The Resolution Law Group: SEC Sanctions Three Investment Advisory Firms for Custody Rule Violations

The SEC has sanctioned registered investment advisory firms Further Lane Asset Management, Knelman Asset Management Group, and GW & Wade with violating the rules that obligate them to fulfill certain standards while keeping custody of the securities or funds of clients. The regulator says that all three firms either did not keep up client assets with the help of a qualified custodian or failed to work with an independent public accountant to perform surprise exams. They also allegedly committed additional federal securities law violations. All three firms have consented to settle the charges against them.

Per the SEC order, although Further Lane Management, which is based in New York, and its CEO Jose Miguel Araiz did keep up custody of hedge fund assets that it managed along with Osprey Group Inc., they did not set up a yearly surprise exam to verify these assets. They also allegedly committed fraud involving fund-of-funds they controlled and other violations.

Araiz, Further Lane Management, and Osprey Group Inc. have consented to pay disgorgement and prejudgment interest of $347,122. Araiz also has to pay a $150,000 penalty and he is suspended from the industry for a year.

As for Massachusetts-based GW & Waid, the firm is accused of not having the right safeguards required of a client funds’ custodian and failing to identify itself as a custodian in public disclosures or to independent auditors. The SEC says that as a result clients were exposed to possible harm, including one customer who was exposed to third party fraud when someone got into an email account pretending to be that client. The scheme wasn’t discovered until three wires totaling $290,000 were transferred to a foreign bank at the imposter’s request. The client has since been reimbursed. GW & Wade has agreed to a cease-and-desist order and a censure. The firm will pay $250,000.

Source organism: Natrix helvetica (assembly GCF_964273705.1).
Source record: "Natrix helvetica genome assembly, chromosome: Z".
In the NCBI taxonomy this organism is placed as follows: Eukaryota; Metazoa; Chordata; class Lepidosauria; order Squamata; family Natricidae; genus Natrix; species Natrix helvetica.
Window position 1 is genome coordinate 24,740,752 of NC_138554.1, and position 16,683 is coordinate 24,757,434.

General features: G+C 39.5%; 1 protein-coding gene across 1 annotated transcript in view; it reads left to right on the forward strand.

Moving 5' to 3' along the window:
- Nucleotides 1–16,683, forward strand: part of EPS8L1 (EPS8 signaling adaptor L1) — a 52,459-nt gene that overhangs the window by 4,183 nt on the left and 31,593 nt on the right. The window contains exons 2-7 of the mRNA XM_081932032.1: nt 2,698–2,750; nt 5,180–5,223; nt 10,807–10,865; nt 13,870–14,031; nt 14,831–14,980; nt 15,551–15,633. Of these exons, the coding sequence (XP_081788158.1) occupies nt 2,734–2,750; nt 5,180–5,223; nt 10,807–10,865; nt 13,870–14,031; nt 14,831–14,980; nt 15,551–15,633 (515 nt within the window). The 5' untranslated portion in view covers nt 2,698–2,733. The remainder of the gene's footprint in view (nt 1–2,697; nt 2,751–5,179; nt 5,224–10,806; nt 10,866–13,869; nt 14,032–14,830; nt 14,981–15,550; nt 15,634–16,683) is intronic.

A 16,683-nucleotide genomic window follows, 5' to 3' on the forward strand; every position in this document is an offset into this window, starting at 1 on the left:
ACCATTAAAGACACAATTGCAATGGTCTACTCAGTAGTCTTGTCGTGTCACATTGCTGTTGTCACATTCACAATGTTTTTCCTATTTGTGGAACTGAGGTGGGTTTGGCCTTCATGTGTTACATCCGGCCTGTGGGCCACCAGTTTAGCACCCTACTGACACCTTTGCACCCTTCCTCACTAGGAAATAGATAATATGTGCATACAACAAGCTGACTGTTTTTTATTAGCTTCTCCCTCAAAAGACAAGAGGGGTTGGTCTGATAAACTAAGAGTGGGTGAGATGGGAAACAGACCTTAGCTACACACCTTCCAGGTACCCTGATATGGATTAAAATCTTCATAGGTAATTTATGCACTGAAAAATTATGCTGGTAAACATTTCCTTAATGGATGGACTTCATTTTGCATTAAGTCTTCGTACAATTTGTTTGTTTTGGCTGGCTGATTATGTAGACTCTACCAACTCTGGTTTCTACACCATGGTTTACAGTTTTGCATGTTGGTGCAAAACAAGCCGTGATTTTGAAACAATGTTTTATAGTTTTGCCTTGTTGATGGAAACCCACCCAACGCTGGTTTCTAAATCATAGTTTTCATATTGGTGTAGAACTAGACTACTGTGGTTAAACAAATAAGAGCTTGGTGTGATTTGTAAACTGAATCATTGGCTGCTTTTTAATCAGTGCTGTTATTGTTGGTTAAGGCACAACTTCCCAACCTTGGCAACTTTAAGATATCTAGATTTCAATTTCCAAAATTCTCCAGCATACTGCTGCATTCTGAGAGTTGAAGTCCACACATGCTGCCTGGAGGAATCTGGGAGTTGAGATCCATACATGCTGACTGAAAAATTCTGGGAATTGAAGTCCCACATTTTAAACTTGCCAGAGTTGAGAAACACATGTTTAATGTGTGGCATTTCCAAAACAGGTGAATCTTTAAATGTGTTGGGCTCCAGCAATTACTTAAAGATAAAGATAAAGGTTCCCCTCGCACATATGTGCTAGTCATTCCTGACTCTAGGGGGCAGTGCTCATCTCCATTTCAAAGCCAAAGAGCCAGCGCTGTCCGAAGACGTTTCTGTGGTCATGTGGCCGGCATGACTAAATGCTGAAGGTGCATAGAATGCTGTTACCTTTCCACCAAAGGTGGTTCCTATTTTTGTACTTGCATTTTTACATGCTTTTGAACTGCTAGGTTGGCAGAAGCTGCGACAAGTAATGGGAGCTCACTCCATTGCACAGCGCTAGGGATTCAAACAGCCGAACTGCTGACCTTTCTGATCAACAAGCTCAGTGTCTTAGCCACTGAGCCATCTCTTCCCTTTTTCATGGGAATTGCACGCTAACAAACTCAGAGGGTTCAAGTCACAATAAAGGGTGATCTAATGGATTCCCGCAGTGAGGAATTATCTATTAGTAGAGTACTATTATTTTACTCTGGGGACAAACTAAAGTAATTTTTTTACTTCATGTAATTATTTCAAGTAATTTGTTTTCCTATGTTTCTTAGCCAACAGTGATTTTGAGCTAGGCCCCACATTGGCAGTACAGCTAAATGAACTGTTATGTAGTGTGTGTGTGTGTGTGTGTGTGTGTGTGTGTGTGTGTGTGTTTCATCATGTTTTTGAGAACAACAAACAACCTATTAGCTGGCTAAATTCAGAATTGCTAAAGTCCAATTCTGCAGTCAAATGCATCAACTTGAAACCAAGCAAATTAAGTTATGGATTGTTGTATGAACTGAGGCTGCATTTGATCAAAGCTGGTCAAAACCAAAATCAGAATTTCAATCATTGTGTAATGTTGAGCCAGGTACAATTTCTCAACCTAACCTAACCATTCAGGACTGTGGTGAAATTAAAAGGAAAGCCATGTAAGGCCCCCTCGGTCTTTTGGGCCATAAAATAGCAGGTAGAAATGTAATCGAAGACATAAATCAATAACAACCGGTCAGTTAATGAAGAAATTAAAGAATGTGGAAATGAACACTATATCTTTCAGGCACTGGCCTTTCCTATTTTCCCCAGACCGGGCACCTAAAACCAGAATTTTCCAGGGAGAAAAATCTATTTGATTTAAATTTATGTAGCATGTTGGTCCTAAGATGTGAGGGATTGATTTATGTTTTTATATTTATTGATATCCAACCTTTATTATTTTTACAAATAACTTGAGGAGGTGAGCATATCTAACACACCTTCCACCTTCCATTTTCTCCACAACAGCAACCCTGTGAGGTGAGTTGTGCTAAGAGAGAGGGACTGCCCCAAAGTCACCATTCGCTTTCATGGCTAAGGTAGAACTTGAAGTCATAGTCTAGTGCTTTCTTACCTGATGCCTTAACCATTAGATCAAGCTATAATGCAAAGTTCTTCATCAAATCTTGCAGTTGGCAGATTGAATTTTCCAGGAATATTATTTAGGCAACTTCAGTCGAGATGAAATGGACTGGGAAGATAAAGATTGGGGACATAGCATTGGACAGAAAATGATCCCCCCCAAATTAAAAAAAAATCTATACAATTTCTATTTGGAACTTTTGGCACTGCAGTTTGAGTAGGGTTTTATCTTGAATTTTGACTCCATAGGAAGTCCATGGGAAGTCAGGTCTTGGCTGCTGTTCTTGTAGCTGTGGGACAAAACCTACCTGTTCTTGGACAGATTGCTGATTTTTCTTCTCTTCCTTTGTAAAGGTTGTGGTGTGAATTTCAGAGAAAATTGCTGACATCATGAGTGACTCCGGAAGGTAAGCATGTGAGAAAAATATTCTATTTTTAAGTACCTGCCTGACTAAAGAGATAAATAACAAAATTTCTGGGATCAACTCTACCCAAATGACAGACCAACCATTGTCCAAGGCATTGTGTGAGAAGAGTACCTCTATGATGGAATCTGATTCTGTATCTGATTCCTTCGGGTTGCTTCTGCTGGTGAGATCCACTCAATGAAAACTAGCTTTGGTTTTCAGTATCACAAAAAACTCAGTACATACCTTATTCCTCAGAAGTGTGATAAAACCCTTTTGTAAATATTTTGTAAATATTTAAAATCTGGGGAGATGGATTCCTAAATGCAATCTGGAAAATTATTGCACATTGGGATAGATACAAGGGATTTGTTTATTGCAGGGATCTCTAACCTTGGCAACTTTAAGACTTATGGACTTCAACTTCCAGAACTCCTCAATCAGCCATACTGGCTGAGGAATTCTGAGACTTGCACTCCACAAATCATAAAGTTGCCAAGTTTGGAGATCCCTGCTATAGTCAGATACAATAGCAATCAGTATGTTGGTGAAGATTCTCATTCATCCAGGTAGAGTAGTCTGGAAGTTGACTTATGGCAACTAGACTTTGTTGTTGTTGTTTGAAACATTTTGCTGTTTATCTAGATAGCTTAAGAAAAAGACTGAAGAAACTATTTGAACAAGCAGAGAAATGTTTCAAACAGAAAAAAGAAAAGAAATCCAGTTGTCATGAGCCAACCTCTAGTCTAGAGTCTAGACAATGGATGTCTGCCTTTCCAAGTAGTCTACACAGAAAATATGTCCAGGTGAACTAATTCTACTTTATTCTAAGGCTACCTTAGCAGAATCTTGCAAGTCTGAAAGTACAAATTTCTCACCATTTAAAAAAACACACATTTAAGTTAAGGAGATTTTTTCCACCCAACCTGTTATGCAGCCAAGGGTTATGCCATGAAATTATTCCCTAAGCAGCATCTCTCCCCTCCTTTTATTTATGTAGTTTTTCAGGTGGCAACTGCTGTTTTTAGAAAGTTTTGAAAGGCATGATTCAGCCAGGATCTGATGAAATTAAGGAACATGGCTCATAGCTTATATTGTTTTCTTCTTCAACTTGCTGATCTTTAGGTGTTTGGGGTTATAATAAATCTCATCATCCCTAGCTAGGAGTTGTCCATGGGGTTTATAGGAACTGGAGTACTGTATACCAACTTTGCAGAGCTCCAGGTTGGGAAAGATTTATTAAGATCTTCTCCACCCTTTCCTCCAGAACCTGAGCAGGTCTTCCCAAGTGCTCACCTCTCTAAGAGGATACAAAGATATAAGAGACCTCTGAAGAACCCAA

As for Knelman Asset Management Group in Minnesota, the SEC says that the firm and its chief compliance officer/CEO Irving P. Knelman did not subject the assets of a Rancho Partners I, a fund of private equities it had custody of, to yearly surprise exams. Fund members also did not get quarterly account statements from a qualified custodian.

The SEC is contending a number of securities law violations, including improper cash distributions to Rancho members, failure to perform yearly compliance reviews, and not putting put into place (and executing ) controls to protect client assets. Knelman Asset Management Group will pay a $60,000 penalty and Knelman will pay a $75,000 one. He also has agreed to a bar from serving as a chief compliance officer for at least three years.

Failure by a firm to follow custody rules can jeopardize customers’ assets, placing these funds at risk of fraud and/or financial loss. Contact our securities lawyers if you believe firm error or negligence caused your investment losses.

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The Resolution Law Group: LPL Financial Places Independent Reps Under Supervision

LPL Financial Inc. (LPLA) is no longer allowing independent representatives to supervise themselves and will impose a fee increase on some 2,200 one-person shops. These changes are among the firm’s steps to restructure oversight and compliance. With over 13,000 registered investment advisers and financial representatives, LPL is the biggest independent-contractor brokerage firm.